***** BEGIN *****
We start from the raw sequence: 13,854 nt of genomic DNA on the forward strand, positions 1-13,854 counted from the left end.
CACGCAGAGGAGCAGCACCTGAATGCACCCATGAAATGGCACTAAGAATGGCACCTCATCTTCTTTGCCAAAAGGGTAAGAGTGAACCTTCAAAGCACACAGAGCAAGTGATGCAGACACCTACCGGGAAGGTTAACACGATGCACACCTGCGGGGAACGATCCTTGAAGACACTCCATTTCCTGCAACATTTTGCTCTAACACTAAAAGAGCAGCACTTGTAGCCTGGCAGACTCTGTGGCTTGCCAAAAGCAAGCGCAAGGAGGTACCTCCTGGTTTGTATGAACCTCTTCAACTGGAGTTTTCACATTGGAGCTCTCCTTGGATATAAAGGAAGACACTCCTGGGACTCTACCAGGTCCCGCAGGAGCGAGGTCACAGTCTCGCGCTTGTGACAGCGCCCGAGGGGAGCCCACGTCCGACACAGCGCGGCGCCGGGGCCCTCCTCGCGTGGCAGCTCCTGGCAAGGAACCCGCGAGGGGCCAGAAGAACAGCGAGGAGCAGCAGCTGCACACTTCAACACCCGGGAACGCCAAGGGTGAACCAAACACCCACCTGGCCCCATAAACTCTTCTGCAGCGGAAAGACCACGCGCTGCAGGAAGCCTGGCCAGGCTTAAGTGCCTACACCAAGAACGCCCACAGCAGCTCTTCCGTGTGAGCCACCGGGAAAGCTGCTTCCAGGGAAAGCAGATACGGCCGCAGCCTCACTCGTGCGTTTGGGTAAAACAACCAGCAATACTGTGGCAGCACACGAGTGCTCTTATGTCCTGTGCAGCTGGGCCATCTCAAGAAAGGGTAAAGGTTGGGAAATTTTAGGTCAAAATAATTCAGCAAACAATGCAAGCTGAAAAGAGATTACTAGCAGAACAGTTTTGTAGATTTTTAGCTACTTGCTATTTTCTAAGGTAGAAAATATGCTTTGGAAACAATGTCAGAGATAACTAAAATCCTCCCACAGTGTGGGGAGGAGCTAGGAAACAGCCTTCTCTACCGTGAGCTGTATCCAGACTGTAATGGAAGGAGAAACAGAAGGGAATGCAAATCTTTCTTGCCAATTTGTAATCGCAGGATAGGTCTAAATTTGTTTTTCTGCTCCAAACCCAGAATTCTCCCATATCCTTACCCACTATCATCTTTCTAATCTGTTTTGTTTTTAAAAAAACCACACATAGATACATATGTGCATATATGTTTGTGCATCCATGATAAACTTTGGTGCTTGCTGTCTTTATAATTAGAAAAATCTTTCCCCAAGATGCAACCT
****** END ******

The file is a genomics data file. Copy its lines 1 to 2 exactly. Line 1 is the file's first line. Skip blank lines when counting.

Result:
We start from the raw sequence: 13,854 nt of genomic DNA on the forward strand, positions 1-13,854 counted from the left end.
CACGCAGAGGAGCAGCACCTGAATGCACCCATGAAATGGCACTAAGAATGGCACCTCATCTTCTTTGCCAAAAGGGTAAGAGTGAACCTTCAAAGCACACAGAGCAAGTGATGCAGACACCTACCGGGAAGGTTAACACGATGCACACCTGCGGGGAACGATCCTTGAAGACACTCCATTTCCTGCAACATTTTGCTCTAACACTAAAAGAGCAGCACTTGTAGCCTGGCAGACTCTGTGGCTTGCCAAAAGCAAGCGCAAGGAGGTACCTCCTGGTTTGTATGAACCTCTTCAACTGGAGTTTTCACATTGGAGCTCTCCTTGGATATAAAGGAAGACACTCCTGGGACTCTACCAGGTCCCGCAGGAGCGAGGTCACAGTCTCGCGCTTGTGACAGCGCCCGAGGGGAGCCCACGTCCGACACAGCGCGGCGCCGGGGCCCTCCTCGCGTGGCAGCTCCTGGCAAGGAACCCGCGAGGGGCCAGAAGAACAGCGAGGAGCAGCAGCTGCACACTTCAACACCCGGGAACGCCAAGGGTGAACCAAACACCCACCTGGCCCCATAAACTCTTCTGCAGCGGAAAGACCACGCGCTGCAGGAAGCCTGGCCAGGCTTAAGTGCCTACACCAAGAACGCCCACAGCAGCTCTTCCGTGTGAGCCACCGGGAAAGCTGCTTCCAGGGAAAGCAGATACGGCCGCAGCCTCACTCGTGCGTTTGGGTAAAACAACCAGCAATACTGTGGCAGCACACGAGTGCTCTTATGTCCTGTGCAGCTGGGCCATCTCAAGAAAGGGTAAAGGTTGGGAAATTTTAGGTCAAAATAATTCAGCAAACAATGCAAGCTGAAAAGAGATTACTAGCAGAACAGTTTTGTAGATTTTTAGCTACTTGCTATTTTCTAAGGTAGAAAATATGCTTTGGAAACAATGTCAGAGATAACTAAAATCCTCCCACAGTGTGGGGAGGAGCTAGGAAACAGCCTTCTCTACCGTGAGCTGTATCCAGACTGTAATGGAAGGAGAAACAGAAGGGAATGCAAATCTTTCTTGCCAATTTGTAATCGCAGGATAGGTCTAAATTTGTTTTTCTGCTCCAAACCCAGAATTCTCCCATATCCTTACCCACTATCATCTTTCTAATCTGTTTTGTTTTTAAAAAAACCACACATAGATACATATGTGCATATATGTTTGTGCATCCATGATAAACTTTGGTGCTTGCTGTCTTTATAATTAGAAAAATCTTTCCCCAAGATGCAACCT